"I'm not scared of what (self-professed 9/11 mastermind Khalid Shaikh
Mohammed) would say at trial," Attorney General Eric Holder told the
Senate Judiciary Committee as he defended his decision to prosecute
Mohammed and four other accused 9/11 planners in a federal criminal
I'm not scared of what KSM has to say in court either. I'm scared of
what a federal judge might say and do.
Mohammed already has said, "I was responsible for the 9/11 operation
from A to Z." By handing the 9/11 Five over to the federal court system,
the Obama administration has opened the door for other federal judges to
issue rulings that affect or delay the trial and/or punishment.
I'm scared that even a federal judge not presiding over the Trial of The
Century could muck it up. Consider California, where in February 2006,
U.S. District Judge Jeremy Fogel blocked an execution because there was
a .0000000000001 chance that a convicted rapist/murderer facing
execution might feel pain when administered a three-drug cocktail. In so
ruling, Fogel blocked not only that killer's execution, but also any
other execution in California.
I'm scared of what Mohammed's attorneys will say to prolong this trial.
As former CIA Director George Tenet wrote in his book, "At the Center of
the Storm," when CIA officials first interrogated Mohammed in 2003, he
defiantly told them, "I'll talk to you guys after I get to New York and
see my lawyer." Now, thanks to Holder, Mohammed is about to say hello to
the U.S. District Court for the Southern District of New York where
undoubtedly, he'll have more than one lawyer.
I'm scared of what President Obama said to NBC's Chuck Todd last week
that those bothered with the change of venue for Mohammed won't find it
"offensive at all when he's convicted and when the death penalty is
applied to him." In pronouncing the verdict and punishment before the
trial, Obama has handed civil libertarians ammunition.
I'm scared by what Holder said in response to this question by Sen.
Lindsey Graham, R-S.C.: "Can you give me a case in U.S. history where an
enemy combatant caught on a battlefield was tried in civilian court?"
Holder said he'd "have to look at that," after which Graham answered
that there is no such case.
I'm scared that, according to the New York Times, Justice Department
officials have said that even if "Mohammed is acquitted, the Obama
administration will keep him locked up forever as a 'combatant'" under
the laws of war. It's clear the Justice Department hasn't thought this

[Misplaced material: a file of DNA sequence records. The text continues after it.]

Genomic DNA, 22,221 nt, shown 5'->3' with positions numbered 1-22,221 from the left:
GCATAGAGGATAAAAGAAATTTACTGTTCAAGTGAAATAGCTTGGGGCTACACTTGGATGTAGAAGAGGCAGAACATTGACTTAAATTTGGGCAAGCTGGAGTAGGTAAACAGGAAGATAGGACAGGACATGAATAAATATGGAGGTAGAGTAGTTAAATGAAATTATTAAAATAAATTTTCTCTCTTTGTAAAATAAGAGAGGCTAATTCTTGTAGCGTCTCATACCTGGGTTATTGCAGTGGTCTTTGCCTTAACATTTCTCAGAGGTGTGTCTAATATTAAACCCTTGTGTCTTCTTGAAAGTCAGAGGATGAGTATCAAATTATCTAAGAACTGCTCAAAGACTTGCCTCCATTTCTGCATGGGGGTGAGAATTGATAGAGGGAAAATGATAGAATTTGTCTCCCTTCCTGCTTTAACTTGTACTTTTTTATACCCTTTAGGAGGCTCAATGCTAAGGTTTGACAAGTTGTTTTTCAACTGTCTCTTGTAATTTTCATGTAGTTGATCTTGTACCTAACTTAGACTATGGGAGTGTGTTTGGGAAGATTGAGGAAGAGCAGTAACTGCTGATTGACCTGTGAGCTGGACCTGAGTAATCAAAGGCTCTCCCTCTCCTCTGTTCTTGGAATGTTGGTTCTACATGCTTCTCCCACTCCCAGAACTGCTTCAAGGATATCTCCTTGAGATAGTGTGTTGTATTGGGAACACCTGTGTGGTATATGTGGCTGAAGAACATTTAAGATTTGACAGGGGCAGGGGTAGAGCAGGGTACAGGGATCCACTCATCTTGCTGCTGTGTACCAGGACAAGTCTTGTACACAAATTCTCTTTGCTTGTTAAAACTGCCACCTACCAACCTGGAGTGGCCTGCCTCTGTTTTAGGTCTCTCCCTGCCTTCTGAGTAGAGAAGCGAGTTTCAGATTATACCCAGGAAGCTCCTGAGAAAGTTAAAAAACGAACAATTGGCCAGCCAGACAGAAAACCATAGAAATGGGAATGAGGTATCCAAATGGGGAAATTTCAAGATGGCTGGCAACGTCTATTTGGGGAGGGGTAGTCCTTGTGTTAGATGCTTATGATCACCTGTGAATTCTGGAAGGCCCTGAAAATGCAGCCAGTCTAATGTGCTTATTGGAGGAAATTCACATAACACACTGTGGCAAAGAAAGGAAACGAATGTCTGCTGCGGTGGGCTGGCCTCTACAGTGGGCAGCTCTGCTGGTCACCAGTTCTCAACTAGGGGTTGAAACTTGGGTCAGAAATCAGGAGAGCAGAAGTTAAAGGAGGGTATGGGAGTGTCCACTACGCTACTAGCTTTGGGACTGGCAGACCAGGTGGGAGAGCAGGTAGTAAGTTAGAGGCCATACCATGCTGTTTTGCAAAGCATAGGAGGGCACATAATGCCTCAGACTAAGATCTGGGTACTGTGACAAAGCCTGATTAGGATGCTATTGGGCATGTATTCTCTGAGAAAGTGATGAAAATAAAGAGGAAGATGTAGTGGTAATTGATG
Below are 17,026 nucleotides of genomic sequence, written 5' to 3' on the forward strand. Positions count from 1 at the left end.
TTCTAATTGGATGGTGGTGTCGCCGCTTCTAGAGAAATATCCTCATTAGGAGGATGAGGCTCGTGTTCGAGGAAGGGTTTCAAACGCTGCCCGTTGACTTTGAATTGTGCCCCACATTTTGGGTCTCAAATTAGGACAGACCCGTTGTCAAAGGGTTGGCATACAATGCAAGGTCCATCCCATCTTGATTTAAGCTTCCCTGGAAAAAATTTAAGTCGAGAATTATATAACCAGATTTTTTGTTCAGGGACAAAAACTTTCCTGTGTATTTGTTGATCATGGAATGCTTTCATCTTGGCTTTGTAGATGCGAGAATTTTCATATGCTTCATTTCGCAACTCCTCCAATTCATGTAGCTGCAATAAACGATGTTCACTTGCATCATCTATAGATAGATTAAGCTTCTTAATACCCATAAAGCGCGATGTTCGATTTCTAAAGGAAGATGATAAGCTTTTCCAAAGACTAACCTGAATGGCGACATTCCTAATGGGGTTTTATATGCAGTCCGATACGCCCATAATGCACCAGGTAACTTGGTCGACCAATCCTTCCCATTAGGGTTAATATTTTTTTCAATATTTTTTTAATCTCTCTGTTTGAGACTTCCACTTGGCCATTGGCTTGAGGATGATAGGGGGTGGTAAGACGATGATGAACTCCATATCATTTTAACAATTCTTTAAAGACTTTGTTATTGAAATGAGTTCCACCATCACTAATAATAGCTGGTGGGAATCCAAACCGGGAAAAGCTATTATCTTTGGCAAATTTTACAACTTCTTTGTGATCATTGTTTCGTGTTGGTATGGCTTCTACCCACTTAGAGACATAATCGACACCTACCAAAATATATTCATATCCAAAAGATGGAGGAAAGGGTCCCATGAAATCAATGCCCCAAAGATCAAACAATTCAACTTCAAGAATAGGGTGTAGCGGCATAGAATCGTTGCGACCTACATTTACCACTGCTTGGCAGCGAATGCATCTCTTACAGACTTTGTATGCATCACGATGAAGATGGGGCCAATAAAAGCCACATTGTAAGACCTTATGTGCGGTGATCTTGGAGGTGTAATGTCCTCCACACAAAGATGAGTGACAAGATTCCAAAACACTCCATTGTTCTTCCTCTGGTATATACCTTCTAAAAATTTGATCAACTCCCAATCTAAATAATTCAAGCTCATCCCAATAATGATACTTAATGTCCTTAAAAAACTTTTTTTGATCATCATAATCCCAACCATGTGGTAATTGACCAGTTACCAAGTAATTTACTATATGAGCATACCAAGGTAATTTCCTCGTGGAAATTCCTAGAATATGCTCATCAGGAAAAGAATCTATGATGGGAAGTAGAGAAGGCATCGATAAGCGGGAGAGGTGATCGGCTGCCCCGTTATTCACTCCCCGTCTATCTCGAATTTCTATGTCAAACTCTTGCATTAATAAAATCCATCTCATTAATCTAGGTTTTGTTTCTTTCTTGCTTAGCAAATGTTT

I'm scared at what the next legal Dream Team will try to get others to
say to deflect attention from the murder of 2,973 individuals. "Are we
going to allow discovery of classified information so that we can get a
fair trial?" asked John Eastman, law school dean at Chapman University
in Orange, Calif. Are we going to depose past Bush Department of Justice
and Pentagon officials?
Eastman fears a scenario in which, "It's not so much Khalid Shaikh
Mohammed who's on trial, but the Bush administration." (Eastman believes
Congress should pass a bill "to withdraw jurisdiction from the civilian
courts for enemy combatants." Good idea.)
I'm scared at what the international and self-styled human-rights
communities might say to undermine the credibility of a trial that in
any way falls short of perfection.
Today, everyone knows that KSM is guilty. But in the age of the
Internet, the guiltiest perpetrator can be modeled as a victim.
In 2001, a Scottish court found Libyan intelligence agent Abdel Basset
Ali al-Megrahi guilty for the 1988 Pan 103 Lockerbie bombings that left
270 dead. Al-Megrahi was convicted under a unanimous verdict passed by
three Scottish (not American) judges (not jurors) based in The
Netherlands. The (barbaric American) death penalty was off the table and
the other defendant was acquitted. The Scottish justice minister
recently issued a "compassionate" release for al-Megrahi. Still, the
likes of Noam Chomsky argue it was an unfair trial, and have called for
a U.N. inquiry.
Check out Slobodan Milosevic on the Internet. The former Serbian leader
died while on trial for torture, murder and genocide at the U.N.
International Criminal Court/Yugoslavia in The Hague. Serving as his own
attorney, Slobo managed to prolong a trial that was supposed to last 14
months for a grueling four years and then it only ended because he
died of a heart attack.
What thanks did the ICC get for accommodating Milosevic's delaying
antics? Scurrilous rumors that it was responsible for his death.
So I'm not scared about what Mohammed might say about jihad in court.
I'm scared about what he did and what a judge might say if he wants
to serve as his own attorney.